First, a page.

First, Alex Salmond’s demand that the SNP should have control over the BBC reminds us of the unpleasant attacks on the corporation’s political editor Nick Robinson during the referendum for having the temerity to raise difficult questions.
Second, the new rule that SNP MPs should not “publicly criticise a group decision, policy or another member of the group” is an unprecedented restriction on the role of an MP. Future Tam Dalyells in the SNP (if there be such!) will have to write not “the importance of being awkward” but “the importance of being subservient”. Few of us wish to live in a country run by such control freaks.
From its earliest days the BBC has been a beacon for the nation, highly regarded all over the world.
Its current charter requires it to be independent, accurate and impartial, providing reliable and unbiased information of relevance, range and depth.
It must, at all times, remain free of any political influence.
With his demand that BBC Scotland should be devolved to Holyrood Alex Salmond has shown that he is wholly unfit to hold office in any democratic government.
Should the SNP become a force in Westminster, it will, interestingly, become the first party in such a situation whose mandate is based primarily on a geographical location.
This is worrying enough, but the recent evidence of a policy of increased centralisation and control over their own MPs, police and now the BBC is especially concerning.
How can a party so commited to detailed control over one part of these islands be seen as providing a balanced, informed and sensible opinion within the National Assembly?
Those of us who treasure the idea of an open, inclusive and more representative society can only become more and more worried as politicians with one principal agenda look for more and more control over our lives.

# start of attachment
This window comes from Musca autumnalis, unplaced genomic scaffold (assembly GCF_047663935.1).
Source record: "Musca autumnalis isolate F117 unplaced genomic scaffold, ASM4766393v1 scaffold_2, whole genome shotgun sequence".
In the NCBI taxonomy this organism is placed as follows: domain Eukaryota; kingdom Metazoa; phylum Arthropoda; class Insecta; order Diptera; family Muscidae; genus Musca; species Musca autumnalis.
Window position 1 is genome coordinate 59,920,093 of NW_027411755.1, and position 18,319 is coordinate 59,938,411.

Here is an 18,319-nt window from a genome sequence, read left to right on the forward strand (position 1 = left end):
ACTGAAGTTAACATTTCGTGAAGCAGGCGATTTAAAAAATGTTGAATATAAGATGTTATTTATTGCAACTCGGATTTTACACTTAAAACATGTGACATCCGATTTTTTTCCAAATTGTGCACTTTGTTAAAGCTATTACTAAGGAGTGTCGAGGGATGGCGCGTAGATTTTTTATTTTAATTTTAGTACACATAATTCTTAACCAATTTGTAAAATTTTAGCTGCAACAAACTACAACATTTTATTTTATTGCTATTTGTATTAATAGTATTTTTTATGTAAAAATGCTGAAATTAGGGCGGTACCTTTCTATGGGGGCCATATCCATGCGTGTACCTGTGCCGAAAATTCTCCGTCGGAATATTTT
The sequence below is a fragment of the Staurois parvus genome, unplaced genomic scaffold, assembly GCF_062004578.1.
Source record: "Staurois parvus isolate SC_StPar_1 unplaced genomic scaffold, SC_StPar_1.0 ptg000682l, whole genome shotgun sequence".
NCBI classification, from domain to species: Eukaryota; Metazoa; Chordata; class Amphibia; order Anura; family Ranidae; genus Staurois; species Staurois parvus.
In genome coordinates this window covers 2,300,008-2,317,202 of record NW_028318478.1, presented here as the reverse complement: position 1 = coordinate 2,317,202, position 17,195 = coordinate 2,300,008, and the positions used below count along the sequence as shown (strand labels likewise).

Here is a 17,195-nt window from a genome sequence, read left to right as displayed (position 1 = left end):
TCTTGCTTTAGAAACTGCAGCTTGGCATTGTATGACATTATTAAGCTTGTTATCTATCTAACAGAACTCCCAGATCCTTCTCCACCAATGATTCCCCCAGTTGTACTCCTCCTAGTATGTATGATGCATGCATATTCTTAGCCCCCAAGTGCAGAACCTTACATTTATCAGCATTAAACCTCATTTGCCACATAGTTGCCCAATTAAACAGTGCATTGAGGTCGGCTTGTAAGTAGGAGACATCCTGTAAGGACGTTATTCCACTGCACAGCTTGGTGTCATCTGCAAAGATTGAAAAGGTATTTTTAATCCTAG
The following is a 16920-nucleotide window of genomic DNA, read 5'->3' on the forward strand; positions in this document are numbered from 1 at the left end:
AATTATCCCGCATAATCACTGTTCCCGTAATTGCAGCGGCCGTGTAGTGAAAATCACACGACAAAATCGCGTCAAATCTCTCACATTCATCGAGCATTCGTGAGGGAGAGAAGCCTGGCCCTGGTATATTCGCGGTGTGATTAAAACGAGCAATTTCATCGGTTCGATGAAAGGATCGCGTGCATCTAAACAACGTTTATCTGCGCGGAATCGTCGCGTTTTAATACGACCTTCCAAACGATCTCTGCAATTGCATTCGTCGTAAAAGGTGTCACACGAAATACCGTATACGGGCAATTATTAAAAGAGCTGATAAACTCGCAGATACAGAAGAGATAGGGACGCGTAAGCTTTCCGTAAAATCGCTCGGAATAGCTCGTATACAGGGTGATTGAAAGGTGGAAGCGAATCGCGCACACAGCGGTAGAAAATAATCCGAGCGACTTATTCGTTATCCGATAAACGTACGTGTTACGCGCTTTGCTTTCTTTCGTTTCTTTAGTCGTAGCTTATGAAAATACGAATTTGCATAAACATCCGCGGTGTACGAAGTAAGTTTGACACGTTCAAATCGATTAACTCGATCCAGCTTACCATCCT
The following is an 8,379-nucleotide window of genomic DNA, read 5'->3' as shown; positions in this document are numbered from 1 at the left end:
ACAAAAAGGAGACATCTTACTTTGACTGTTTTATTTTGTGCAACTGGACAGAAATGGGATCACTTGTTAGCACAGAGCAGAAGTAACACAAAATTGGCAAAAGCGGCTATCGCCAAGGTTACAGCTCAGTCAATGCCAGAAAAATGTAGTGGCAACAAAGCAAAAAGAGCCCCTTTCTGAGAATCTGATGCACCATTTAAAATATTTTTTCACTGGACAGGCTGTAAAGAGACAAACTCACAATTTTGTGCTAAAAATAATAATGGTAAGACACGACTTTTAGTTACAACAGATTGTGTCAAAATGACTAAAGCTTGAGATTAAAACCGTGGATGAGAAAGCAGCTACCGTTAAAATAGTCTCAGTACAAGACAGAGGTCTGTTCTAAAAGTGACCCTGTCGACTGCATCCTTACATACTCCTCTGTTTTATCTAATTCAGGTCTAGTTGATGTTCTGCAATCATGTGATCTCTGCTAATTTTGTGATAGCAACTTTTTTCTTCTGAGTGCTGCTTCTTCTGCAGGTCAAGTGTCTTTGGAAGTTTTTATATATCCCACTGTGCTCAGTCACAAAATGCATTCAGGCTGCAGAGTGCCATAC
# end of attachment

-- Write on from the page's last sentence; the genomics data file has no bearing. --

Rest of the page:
To what end? One hesitates to say look back to Eastern Europe before the fall of the Berlin Wall to see how limiting and stultifying was a centralised, over-legislated idealistic and watchful society.
No-one really saw that coming either, or if they did, they were quickly silenced by the party, removed by law enforcement and ignored by state media.
Alex Salmond claims the BBC is biased towards his party; little heed needs to be paid to this as politicians have been claiming this forever. In a democracy politicians cannot control political content of a TV company, so whether the BBC is run from London or Edinburgh it is of no significance. Why then is Salmond calling for control of the BBC to be moved to Edinburgh?
It is difficult not to be slightly worried about this, because surely the only conclusion to be drawn from his comments is that he wishes to control political content here – is this not anti-democratic? Incidently, who exactly is calling the shots within the SNP these days?
Bo’ness, West Lothian